DNS on Windows Server 2003 Paperback – 27 Dec 2003
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About the Author
Cricket Liu matriculated at the University of California's Berkeley campus, that great bastion of free speech, unencumbered Unix, and cheap pizza. He joined Hewlett-Packard after graduation and worked for HP for nine years. Cricket began managing the hp.com zone after the Loma Prieta earthquake forcibly transferred the zone's management from HP Labs to HP's Corporate Offices (by cracking a sprinkler main and flooding Labs' computer room). Cricket was firstname.lastname@example.org for over three years, and then joined HP's Professional Services Organization to cofound HP's Internet Consulting Program. Cricket left HP in 1997 to form Acme Byte & Wire, a DNS consulting and training company, with his friend (and now co-author) Matt Larson. Network Solutions acquired Acme in June 2000, and later the same day merged with VeriSign. Cricket worked for a year as Director of DNS Product Management for VeriSign Global Registry Services. Cricket joined Men & Mice, an Icelandic company specializing in DNS software and services, in September, 2001. He is currently their Vice President, Research & Development. Cricket, his wife, Paige, and their son, Walt, live in Colorado with two Siberian Huskies, Annie and Dakota. On warm weekend afternoons, you'll probably find them on the flying trapeze or wakeboarding behind Betty Blue.
Matt Larson started Acme Byte & Wire, a company specializing in DNS consulting and training, with Cricket Liu in January 1997. Previously, he worked for Hewlett-Packard, first as Cricket's successor as hp.com hostmaster, then as a consultant in HP's Professional Services Organization. Matt graduated from Northwestern University in 1992 with two degrees: a bachelor of arts in computer science and a bachelor of music in church music/organ performance. He lives in Bethesda, Maryland, with his wife, Sonja Kahler, and their two pugs. In his spare time he enjoys playing the 10-rank pipe organ in his house and flying light airplanes. Cricket worked for five and a half years at Hewlett-Packard's Corporate Network Services, where he ran hp.com, one of the largest corporate domains in the world, and helped design the HP Internet's security architecture. Cricket left HP in 1997 to start his own company, Acme Byte & Wire, with his friend and co-author Matt Larson. Network Solutions acquired Acme Byte & Wire in June of 2000, and then subsequently, Network Solutions merged with VeriSign. Cricket became Director of DNS Product Management of the merged company, helping determine which new DNS-related products VeriSign would offer.
Robbie Allen is a Senior Systems Architect in the Advanced Services Technology Group at Cisco Systems. He was instrumental in the deployment and automation of Active Directory, DNS, and DHCP at Cisco. Robbie enjoys working on the Unix and Windows platforms, especially when Perl is installed. He is a firm believer that all system administrators should be proficient in at least one scripting language and most of his writings preach the benefits of automation. Robbie has a web site at www.rallenhome.com.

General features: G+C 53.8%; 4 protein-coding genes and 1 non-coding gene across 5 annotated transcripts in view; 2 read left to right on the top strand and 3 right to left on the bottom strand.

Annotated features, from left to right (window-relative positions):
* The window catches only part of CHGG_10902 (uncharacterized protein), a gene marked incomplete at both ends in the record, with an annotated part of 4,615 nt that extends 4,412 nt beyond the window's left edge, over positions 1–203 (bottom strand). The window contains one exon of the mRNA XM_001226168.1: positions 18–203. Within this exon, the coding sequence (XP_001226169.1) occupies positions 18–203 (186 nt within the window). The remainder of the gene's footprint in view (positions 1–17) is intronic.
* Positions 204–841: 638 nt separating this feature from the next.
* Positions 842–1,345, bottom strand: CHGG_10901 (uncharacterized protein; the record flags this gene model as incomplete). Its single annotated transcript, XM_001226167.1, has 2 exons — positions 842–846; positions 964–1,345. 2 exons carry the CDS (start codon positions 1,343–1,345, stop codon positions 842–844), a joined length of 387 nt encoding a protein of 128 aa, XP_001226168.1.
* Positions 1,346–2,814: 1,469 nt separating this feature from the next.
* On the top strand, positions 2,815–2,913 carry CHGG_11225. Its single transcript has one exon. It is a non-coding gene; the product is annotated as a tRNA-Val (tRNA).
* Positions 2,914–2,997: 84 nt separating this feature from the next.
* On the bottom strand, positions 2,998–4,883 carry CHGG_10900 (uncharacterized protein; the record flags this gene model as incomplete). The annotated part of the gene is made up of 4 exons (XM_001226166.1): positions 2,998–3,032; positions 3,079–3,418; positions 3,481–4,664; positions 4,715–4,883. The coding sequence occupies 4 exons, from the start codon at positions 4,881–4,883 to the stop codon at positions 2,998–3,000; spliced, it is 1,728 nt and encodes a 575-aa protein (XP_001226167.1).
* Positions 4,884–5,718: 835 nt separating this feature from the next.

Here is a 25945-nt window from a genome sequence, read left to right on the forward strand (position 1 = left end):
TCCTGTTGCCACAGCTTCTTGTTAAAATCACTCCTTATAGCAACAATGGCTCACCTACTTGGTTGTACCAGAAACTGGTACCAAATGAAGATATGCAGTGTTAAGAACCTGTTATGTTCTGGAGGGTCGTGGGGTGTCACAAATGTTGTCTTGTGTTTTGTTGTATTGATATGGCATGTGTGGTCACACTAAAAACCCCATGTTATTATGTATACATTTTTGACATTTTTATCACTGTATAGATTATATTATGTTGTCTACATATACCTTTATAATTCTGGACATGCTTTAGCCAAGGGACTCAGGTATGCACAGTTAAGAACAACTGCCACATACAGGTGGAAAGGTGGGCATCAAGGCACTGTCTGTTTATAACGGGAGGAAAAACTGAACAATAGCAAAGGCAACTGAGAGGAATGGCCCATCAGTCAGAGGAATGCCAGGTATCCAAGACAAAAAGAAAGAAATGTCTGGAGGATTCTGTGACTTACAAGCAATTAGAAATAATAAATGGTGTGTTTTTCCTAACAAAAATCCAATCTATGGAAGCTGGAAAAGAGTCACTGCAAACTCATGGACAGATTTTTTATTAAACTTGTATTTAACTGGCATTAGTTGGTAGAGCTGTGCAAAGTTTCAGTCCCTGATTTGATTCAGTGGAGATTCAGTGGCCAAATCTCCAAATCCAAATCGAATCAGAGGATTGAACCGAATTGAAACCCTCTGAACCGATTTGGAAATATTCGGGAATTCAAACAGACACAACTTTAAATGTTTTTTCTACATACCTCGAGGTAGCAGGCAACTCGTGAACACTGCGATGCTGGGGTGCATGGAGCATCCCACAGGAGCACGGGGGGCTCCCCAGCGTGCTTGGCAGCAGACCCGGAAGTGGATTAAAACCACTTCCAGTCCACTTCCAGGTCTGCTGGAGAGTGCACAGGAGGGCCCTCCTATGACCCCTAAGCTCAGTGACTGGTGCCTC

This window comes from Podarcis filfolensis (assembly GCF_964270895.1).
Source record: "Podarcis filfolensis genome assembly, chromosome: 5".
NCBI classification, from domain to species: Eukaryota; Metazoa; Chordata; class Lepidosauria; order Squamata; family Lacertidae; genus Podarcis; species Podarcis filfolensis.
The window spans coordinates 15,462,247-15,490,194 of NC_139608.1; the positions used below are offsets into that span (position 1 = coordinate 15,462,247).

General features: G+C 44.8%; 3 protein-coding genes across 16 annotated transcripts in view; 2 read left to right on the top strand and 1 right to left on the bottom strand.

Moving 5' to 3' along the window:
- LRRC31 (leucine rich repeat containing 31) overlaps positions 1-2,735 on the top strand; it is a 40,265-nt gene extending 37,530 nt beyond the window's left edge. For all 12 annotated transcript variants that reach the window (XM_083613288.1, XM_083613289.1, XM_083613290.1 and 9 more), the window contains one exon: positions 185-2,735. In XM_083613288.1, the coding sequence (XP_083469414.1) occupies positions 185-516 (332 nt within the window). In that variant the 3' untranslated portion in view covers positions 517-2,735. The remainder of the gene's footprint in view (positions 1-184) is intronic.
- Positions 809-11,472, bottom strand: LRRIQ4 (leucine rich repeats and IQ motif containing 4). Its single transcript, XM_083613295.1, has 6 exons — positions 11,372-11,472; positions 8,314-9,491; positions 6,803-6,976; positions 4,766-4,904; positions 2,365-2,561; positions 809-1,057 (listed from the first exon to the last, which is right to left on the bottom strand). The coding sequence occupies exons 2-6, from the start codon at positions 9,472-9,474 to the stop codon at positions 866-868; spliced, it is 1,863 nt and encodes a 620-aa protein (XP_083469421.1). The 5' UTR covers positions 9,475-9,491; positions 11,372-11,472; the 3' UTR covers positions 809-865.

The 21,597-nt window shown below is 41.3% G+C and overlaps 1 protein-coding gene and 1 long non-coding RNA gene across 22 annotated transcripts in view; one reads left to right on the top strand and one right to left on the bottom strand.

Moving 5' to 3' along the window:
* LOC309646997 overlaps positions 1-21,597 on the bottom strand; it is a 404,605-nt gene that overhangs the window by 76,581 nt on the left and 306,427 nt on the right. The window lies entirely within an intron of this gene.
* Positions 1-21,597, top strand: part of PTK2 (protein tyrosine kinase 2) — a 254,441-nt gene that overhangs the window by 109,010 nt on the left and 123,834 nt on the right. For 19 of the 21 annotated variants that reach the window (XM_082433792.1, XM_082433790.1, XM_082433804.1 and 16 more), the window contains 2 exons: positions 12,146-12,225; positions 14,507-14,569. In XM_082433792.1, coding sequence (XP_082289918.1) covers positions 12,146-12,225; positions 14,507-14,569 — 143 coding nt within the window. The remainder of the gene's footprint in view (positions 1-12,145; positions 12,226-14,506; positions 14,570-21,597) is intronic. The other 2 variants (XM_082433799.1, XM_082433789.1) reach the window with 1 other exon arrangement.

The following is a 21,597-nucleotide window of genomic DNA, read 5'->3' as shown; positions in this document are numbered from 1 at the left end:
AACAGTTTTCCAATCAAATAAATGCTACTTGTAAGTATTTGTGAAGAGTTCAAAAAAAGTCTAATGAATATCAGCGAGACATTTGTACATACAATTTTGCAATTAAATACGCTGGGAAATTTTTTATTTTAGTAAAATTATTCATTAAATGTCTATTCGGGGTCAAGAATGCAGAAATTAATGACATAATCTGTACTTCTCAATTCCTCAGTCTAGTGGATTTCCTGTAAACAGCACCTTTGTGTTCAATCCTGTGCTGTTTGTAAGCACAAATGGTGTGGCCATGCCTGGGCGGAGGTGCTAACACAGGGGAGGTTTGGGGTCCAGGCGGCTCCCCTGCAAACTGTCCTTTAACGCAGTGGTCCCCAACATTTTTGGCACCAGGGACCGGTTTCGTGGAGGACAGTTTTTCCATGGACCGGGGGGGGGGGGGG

Excerpt. © Reprinted by permission. All rights reserved.
Chapter 8 - Integrating with Active Directory
"The face is what one goes by, generally," Alice
remarked in a thoughtful tone.
With the release of Windows 2000, Microsoft replaced the Windows NT Security Account Manager (SAM) with Active Directory (AD), which serves as the repository for information about users, groups, computers, and other network resources. In contrast to the SAM, Active Directory is built on several well-known standards including the Lightweight Directory Access Protocol (LDAP) for accessing and manipulating data, Kerberos for authentication, andyou guessed itDNS for name resolution.
In fact, using DNS for name resolution is one of the major improvements of Active Directory over Windows NT, which relied on the Windows Internet Naming Service (WINS). Microsoft made the decision to develop WINS in the early days of Windows NT because, at the time, DNS did not support dynamic update capability, which Microsoft needed for its clients. As a result, many companies had to implement both services: DNS for standard Internet-based name resolution and WINS for the Windows NT environment. This often pitted the NT administrators against the DNS administrators because of the need to maintain two separate namespaces. Over time, dynamic update support was added to DNS, and WINS failed to garner industry supportin no small part because it was a proprietary Microsoft offering.
Even with the opportunity to get rid of WINS, migrating to Active Directory hasnt always resulted in a harmonious union between AD and DNS administrators. While Windows NT had virtually no DNS requirement, Active Directory is at the opposite extreme. It is completely dependent on DNS. If DNS becomes unavailable, clients may fail to authenticate or log in to Active Directory, and domain controllers will not be able to replicate changes throughout the forest. This highly visible dependency on DNS requires that the AD and DNS administrators work closely together (assuming they are in separate groups) and agree on implementation details, which can sometimes be a challenge. It is not uncommon for DNS administrators to be reluctant to delegate part of the namespace for Active Directory, and AD administrators are oftenhesitant to entrust a critical component to another group and forgo the advantages of AD-integrated DNS.